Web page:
Objective:

Analyze the association between PA or SP according to distances between UGS or OSS and teenagers’ residences or schools.

Methods:

We evaluated 1333 (53.9% girls) teenagers (13 years old) living and studying in Porto, Portugal (EPITeen cohort). PA was classified as light or moderate/vigorous. Distances were the shortest routes from residences or schools to UGS/OSS, and classified in ≤250 m; >250 m to ≤500 m; >500 m to ≤750 m; >750 m. Chi-square test and chi-square for trends were used to compare proportions; associations were measured using logistic regression, through odds ratio and 95% confidence intervals, adjusting to BMI and parental education.

Results:

Regarding vicinity’ of schools, the prevalence of moderate/vigorous PA among boys, decreases as distances to OSS increases. For girls, the prevalence of sports decreases as distances to UGS increase. For boys, we found an association between moderate/vigorous PA and proximity to OSS in the vicinity of schools: considering ≤250 m as reference, the odds of moderate/vigorous PA is 0.20 (0.06–0.63) for >250 m to ≤500 m; 0.21 (0.07–0.61) for >500 m to ≤750 m and 0.19 (0.06–0.58) for >750 m.

Conclusion:

Vicinities of schools seem to influence teenagers to be more physically active and increase sports participation.

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Stephanie E. Bonn, Lars Alfredsson, Saedis Saevarsdottir and Maria E.C. Schelin

Background:

Effective interventions are needed to increase physical activity in the general population. To target interventions, we need knowledge of insufficiently active groups in society. This study aims to identify demographic and health-related correlates of leisure-time physical inactivity in a general Scandinavian population.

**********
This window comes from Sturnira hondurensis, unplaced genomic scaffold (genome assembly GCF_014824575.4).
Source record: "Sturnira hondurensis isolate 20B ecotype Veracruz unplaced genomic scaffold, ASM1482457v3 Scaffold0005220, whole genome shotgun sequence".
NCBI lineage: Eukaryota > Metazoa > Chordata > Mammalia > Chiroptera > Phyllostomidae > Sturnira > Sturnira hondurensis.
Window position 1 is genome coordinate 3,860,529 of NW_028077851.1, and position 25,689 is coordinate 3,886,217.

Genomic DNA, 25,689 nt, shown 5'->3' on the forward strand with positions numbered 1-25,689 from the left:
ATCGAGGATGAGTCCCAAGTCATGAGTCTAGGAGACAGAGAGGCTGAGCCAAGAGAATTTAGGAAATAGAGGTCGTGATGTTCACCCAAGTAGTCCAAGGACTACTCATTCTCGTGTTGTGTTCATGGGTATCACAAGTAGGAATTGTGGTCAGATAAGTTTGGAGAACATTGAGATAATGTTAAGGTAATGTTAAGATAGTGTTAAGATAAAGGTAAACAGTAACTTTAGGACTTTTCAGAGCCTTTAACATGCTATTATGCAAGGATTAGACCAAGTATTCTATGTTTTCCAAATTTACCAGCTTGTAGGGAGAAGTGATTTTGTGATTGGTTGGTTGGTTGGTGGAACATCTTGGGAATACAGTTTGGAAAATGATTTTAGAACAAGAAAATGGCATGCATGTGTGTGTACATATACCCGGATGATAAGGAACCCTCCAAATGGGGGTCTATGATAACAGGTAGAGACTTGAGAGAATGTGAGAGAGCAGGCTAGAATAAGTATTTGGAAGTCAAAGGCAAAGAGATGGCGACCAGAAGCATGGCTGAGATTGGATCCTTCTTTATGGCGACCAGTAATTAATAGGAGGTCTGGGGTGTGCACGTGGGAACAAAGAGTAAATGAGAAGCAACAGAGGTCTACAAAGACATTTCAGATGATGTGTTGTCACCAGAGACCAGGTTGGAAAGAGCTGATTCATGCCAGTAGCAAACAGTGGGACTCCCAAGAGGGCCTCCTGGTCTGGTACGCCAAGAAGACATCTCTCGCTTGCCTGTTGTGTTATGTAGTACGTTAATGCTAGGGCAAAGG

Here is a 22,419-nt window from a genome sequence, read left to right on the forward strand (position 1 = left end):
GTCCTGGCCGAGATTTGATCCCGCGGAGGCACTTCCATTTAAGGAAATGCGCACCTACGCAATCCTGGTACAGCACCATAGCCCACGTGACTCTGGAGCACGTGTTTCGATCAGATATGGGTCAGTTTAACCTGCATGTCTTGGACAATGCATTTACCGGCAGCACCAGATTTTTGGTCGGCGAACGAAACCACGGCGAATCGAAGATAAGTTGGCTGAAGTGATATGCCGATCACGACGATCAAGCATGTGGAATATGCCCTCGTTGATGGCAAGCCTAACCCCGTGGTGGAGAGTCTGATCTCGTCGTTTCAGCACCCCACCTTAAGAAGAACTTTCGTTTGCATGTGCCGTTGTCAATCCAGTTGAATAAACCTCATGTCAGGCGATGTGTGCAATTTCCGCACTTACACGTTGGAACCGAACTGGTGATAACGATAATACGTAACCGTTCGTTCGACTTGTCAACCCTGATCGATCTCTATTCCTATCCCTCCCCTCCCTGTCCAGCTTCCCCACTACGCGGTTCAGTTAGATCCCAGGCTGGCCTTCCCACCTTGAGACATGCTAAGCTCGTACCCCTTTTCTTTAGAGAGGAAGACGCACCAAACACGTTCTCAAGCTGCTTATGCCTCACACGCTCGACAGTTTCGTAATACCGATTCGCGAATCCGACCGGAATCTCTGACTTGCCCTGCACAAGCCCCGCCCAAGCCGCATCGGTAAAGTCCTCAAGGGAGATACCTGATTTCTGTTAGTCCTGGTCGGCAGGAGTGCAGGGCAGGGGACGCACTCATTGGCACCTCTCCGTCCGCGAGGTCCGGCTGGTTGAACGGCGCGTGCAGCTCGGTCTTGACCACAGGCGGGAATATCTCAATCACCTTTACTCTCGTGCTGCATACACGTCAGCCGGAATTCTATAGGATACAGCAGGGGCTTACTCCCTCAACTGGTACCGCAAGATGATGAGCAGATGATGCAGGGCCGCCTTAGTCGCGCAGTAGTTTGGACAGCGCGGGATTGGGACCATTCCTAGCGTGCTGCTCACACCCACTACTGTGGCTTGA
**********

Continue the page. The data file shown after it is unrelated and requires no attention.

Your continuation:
Methods:

Study participants comprised 5734 control subjects, age 18 to 70 years, from 2 ongoing Swedish case-control studies. Participants self-reported their leisure-time physical activity level. The odds of being physically inactive were calculated using logistic regression.

Results:

A total of 42% of participants were classified as physically inactive during leisure time. A lower prevalence of inactivity was associated with middle age, higher education, having previous experience of sports participation, following a low glycemic index/Mediterranean diet and having a light physical workload. A high prevalence of inactivity was associated with greater age, high body mass index, smoking, never drinking alcohol, having children, having a weak social network or lower levels of emotional support, and a low vegetable intake.

Conclusions:

Several factors were associated with leisure-time physical inactivity. Directing interventions to target groups defined by specific factors associated with physical inactivity could be an efficient way to increase activity and improve health in the general population.